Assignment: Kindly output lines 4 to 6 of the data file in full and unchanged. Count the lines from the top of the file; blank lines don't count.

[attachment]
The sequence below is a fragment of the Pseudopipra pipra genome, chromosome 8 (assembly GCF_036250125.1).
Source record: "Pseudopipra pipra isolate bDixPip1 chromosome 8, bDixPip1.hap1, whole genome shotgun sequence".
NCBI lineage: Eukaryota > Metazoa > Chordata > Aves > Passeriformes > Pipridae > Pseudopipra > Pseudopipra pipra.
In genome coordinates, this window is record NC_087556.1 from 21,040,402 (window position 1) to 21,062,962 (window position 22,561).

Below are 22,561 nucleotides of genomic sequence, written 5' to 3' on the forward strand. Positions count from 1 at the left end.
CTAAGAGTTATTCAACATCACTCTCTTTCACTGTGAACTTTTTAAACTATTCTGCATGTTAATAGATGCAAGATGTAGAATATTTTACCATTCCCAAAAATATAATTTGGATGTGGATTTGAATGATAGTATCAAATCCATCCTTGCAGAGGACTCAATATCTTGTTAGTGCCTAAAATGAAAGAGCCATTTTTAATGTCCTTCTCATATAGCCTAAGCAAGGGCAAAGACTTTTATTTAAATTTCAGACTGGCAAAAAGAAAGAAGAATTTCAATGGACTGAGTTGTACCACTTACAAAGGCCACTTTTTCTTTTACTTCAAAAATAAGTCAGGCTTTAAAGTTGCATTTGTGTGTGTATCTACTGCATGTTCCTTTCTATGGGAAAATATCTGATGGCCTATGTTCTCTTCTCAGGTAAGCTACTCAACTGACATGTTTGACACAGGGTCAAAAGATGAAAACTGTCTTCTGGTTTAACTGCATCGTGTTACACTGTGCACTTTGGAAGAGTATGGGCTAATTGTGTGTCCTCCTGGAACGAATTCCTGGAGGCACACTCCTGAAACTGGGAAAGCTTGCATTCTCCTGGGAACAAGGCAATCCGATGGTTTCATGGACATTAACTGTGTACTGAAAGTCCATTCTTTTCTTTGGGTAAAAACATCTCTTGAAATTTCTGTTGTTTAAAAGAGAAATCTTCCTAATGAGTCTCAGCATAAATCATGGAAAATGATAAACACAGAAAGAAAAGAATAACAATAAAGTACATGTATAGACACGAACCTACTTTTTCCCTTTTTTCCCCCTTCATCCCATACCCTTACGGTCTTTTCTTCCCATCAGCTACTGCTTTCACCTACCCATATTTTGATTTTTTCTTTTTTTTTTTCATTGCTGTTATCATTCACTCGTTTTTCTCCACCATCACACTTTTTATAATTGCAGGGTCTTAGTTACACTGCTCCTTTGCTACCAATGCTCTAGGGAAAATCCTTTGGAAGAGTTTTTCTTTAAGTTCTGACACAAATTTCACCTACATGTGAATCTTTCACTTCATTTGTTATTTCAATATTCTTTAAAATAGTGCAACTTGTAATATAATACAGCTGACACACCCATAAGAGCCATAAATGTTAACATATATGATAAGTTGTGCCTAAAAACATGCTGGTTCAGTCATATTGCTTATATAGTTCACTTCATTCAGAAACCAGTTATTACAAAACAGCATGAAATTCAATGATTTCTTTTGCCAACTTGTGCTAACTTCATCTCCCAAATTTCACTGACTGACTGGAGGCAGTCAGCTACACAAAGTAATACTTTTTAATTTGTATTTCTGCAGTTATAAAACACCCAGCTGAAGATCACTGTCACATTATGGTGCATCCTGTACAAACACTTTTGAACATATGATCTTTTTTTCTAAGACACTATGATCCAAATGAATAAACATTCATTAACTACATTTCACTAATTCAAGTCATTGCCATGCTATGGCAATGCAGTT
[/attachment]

In genome coordinates, this window is record NC_087556.1 from 21,040,402 (window position 1) to 21,062,962 (window position 22,561).

Below are 22,561 nucleotides of genomic sequence, written 5' to 3' on the forward strand. Positions count from 1 at the left end.
CTAAGAGTTATTCAACATCACTCTCTTTCACTGTGAACTTTTTAAACTATTCTGCATGTTAATAGATGCAAGATGTAGAATATTTTACCATTCCCAAAAATATAATTTGGATGTGGATTTGAATGATAGTATCAAATCCATCCTTGCAGAGGACTCAATATCTTGTTAGTGCCTAAAATGAAAGAGCCATTTTTAATGTCCTTCTCATATAGCCTAAGCAAGGGCAAAGACTTTTATTTAAATTTCAGACTGGCAAAAAGAAAGAAGAATTTCAATGGACTGAGTTGTACCACTTACAAAGGCCACTTTTTCTTTTACTTCAAAAATAAGTCAGGCTTTAAAGTTGCATTTGTGTGTGTATCTACTGCATGTTCCTTTCTATGGGAAAATATCTGATGGCCTATGTTCTCTTCTCAGGTAAGCTACTCAACTGACATGTTTGACACAGGGTCAAAAGATGAAAACTGTCTTCTGGTTTAACTGCATCGTGTTACACTGTGCACTTTGGAAGAGTATGGGCTAATTGTGTGTCCTCCTGGAACGAATTCCTGGAGGCACACTCCTGAAACTGGGAAAGCTTGCATTCTCCTGGGAACAAGGCAATCCGATGGTTTCATGGACATTAACTGTGTACTGAAAGTCCATTCTTTTCTTTGGGTAAAAACATCTCTTGAAATTTCTGTTGTTTAAAAGAGAAATCTTCCTAATGAGTCTCAGCATAAATCATGGAAAATGATAAACACAGAAAGAAAAGAATAACAATAAAGTACATGTATAGACACGAACCTACTTTTTCCCTTTTTTCCCCCTTCATCCCATACCCTTACGGTCTTTTCTTCCCATCAGCTACTGCTTTCACCTACCCATATTTTGATTTTTTCTTTTTTTTTTTCATTGCTGTTATCATTCACTCGTTTTTCTCCACCATCACACTTTTTATAATTGCAGGGTCTTAGTTACACTGCTCCTTTGCTACCAATGCTCTAGGGAAAATCCTTTGGAAGAGTTTTTCTTTAAGTTCTGACACAAATTTCACCTACATGTGAATCTTTCACTTCATTTGTTATTTCAATATTCTTTAAAATAGTGCAACTTGTAATATAATACAGCTGACACACCCATAAGAGCCATAAATGTTAACATATATGATAAGTTGTGCCTAAAAACATGCTGGTTCAGTCATATTGCTTATATAGTTCACTTCATTCAGAAACCAGTTATTACAAAACAGCATGAAATTCAATGATTTCTTTTGCCAACTTGTGCTAACTTCATCTCCCAAATTTCACTGACTGACTGGAGGCAGTCAGCTACACAAAGTAATACTTTTTAATTTGTATTTCTGCAGTTATAAAACACCCAGCTGAAGATCACTGTCACATTATGGTGCATCCTGTACAAACACTTTTGAACATATGATCTTTTTTTCTAAGACACTATGATCCAAATGAATAAACATTCATTAACTACATTTCACTAATTCAAGTCATTGCCATGCTATGGCAATGCAGTT